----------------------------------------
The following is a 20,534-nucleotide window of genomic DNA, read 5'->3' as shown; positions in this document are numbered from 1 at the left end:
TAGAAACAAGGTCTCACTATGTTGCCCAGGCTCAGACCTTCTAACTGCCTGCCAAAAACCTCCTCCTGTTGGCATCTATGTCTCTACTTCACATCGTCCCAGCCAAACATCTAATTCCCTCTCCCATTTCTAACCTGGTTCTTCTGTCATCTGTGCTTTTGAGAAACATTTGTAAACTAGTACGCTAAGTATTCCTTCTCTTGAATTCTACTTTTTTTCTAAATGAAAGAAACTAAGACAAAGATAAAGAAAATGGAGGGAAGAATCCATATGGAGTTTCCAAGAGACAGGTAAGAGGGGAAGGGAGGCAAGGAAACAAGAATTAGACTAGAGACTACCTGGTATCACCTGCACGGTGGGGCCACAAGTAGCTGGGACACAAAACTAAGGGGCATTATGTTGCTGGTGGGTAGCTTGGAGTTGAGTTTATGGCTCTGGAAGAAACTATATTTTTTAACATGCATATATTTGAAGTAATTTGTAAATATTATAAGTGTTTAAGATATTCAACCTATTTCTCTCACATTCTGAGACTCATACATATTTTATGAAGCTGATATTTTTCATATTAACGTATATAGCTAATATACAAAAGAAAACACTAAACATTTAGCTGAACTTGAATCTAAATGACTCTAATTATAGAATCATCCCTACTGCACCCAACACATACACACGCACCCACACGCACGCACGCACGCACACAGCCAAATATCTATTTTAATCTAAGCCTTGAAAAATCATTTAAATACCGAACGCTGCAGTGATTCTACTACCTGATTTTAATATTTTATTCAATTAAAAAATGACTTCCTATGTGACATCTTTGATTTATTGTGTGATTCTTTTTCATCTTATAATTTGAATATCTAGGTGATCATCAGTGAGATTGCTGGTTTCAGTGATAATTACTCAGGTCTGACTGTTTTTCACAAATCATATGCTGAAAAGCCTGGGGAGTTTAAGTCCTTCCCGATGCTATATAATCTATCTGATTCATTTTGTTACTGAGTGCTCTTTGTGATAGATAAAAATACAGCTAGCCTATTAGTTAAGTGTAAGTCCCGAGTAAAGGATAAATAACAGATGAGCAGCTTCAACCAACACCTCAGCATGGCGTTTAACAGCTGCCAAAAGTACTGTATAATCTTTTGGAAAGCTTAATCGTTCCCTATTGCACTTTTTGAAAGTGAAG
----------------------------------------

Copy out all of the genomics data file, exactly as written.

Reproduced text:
The following is a 20,534-nucleotide window of genomic DNA, read 5'->3' as shown; positions in this document are numbered from 1 at the left end:
TAGAAACAAGGTCTCACTATGTTGCCCAGGCTCAGACCTTCTAACTGCCTGCCAAAAACCTCCTCCTGTTGGCATCTATGTCTCTACTTCACATCGTCCCAGCCAAACATCTAATTCCCTCTCCCATTTCTAACCTGGTTCTTCTGTCATCTGTGCTTTTGAGAAACATTTGTAAACTAGTACGCTAAGTATTCCTTCTCTTGAATTCTACTTTTTTTCTAAATGAAAGAAACTAAGACAAAGATAAAGAAAATGGAGGGAAGAATCCATATGGAGTTTCCAAGAGACAGGTAAGAGGGGAAGGGAGGCAAGGAAACAAGAATTAGACTAGAGACTACCTGGTATCACCTGCACGGTGGGGCCACAAGTAGCTGGGACACAAAACTAAGGGGCATTATGTTGCTGGTGGGTAGCTTGGAGTTGAGTTTATGGCTCTGGAAGAAACTATATTTTTTAACATGCATATATTTGAAGTAATTTGTAAATATTATAAGTGTTTAAGATATTCAACCTATTTCTCTCACATTCTGAGACTCATACATATTTTATGAAGCTGATATTTTTCATATTAACGTATATAGCTAATATACAAAAGAAAACACTAAACATTTAGCTGAACTTGAATCTAAATGACTCTAATTATAGAATCATCCCTACTGCACCCAACACATACACACGCACCCACACGCACGCACGCACGCACACAGCCAAATATCTATTTTAATCTAAGCCTTGAAAAATCATTTAAATACCGAACGCTGCAGTGATTCTACTACCTGATTTTAATATTTTATTCAATTAAAAAATGACTTCCTATGTGACATCTTTGATTTATTGTGTGATTCTTTTTCATCTTATAATTTGAATATCTAGGTGATCATCAGTGAGATTGCTGGTTTCAGTGATAATTACTCAGGTCTGACTGTTTTTCACAAATCATATGCTGAAAAGCCTGGGGAGTTTAAGTCCTTCCCGATGCTATATAATCTATCTGATTCATTTTGTTACTGAGTGCTCTTTGTGATAGATAAAAATACAGCTAGCCTATTAGTTAAGTGTAAGTCCCGAGTAAAGGATAAATAACAGATGAGCAGCTTCAACCAACACCTCAGCATGGCGTTTAACAGCTGCCAAAAGTACTGTATAATCTTTTGGAAAGCTTAATCGTTCCCTATTGCACTTTTTGAAAGTGAAG